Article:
Mathematical modeling of platelet survival with implications for optimal transfusion practice in the chronically platelet transfusion-dependent patient


  • J.K Hersh,

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    • 2

      Clinical Instructor, Tufts Medical School; and Attending Physician, Emergency Medicine, Faulkner Hospital, Boston, MA.

    • 1

      Jeff K. Hersh, PhD, MD, FAAP, Research Consultant, University of North Carolina

  • E.G. Horn,

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      Department of Family Practice, University of Massachusetts, Worcester, MA.

    • 3

      Elaine G. Horn, MD, Transfusion Medicine Fellow, Transfusion Service, University of North Carolina Hospitals

  • M.E. Brecher MD

    Associate Professor, Corresponding authorSearch for more papers by this author

Department of Pathology and Laboratory Medicine, University of North Carolina, and Director, Transfusion Medicine Service, University of North Carolina Hospitals, CB 7600, 101 Manning Drive, Chapel Hill, NC 27514.


BACKGROUND:It is known that in vivo platelet survival varies as the platelet count changes. Previous attempts at curve fitting fail to predict the decreased platelet survival in thrombocythemia. Therefore, mathematical relations that more closely approximate platelet survival were derived and used in models of platelet transfusion practice.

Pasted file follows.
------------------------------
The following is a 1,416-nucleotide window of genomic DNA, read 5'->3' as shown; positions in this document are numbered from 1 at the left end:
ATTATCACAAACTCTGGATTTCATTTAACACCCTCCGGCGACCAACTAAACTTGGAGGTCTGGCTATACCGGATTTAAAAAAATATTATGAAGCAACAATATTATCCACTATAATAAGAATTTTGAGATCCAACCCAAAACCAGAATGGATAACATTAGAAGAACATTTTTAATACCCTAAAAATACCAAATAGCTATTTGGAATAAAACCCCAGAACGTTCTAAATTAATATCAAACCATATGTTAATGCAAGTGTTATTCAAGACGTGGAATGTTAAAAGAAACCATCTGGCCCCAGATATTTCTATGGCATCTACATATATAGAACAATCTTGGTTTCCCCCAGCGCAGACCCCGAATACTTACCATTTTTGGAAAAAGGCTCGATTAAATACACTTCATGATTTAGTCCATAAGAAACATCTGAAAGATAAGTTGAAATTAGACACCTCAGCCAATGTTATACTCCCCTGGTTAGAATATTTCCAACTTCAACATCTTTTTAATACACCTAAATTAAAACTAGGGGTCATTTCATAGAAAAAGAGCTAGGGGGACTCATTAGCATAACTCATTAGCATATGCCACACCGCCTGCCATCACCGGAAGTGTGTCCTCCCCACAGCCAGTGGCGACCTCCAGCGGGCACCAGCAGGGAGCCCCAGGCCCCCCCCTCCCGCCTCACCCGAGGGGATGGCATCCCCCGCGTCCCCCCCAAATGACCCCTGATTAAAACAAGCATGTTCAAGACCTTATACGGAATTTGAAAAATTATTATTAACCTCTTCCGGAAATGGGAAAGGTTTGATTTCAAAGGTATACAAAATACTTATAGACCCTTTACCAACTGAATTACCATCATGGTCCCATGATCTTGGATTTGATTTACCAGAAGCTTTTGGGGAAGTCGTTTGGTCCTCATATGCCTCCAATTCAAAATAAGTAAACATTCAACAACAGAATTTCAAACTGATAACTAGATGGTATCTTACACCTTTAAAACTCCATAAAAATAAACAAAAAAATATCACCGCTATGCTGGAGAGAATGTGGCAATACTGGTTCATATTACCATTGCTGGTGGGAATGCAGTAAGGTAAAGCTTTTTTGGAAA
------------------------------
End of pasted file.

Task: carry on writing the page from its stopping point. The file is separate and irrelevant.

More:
STUDY DESIGN AND METHODS:A differential equation for platelet loss was derived that included a constant (constant homeostatic loss), a first- order term (senescent loss), and a second-order term (one proportional to the square of the platelet concentration and whose contribution is expected to be significant only at higher platelet concentrations). Data derived from this model was compared to platelet survival data in normal, thrombocytopenic, and thrombocythemic patients and to the platelet decay after high-dose chemotherapy. To provide further validation of this model, predicted and actual platelet requirements were calculated or obtained (chart review) in bone marrow patients with uncomplicated thrombocytopenia after ablation and at two platelet- transfusion thresholds (20 and 10 × 10(9)/L).

RESULTS:The equations accurately modeled normal, thrombocytopenic, and thrombocythemic platelet survival. Chart review demonstrated a 12.5 percent reduction in platelet transfusion requirements when the transfusion threshold was reduced from 20 to 10 × 10(9) per L. The model predicted a reduction of 14.0 percent. For 100 days of uncomplicated thrombocytopenia and a transfusion threshold of 10 × 10(9) per L, transfusion of 3 units of platelet concentrates compared to a 6-unit pool of platelet concentrates, resulted in a 22-percent savings of platelet units. CONCLUSION: Platelet survival as a function of platelet concentration can be modeled by use of a differential equation. This model challenges current dogma regarding platelet destruction and predicts decreased platelet survival in thrombocythemic patients. The model illustrates that large doses of platelets would result in greater time between transfusions, however, more units of platelets are used. Consideration should be given to the more frequent use of smaller doses of platelets in patients who chronically require platelet transfusion support.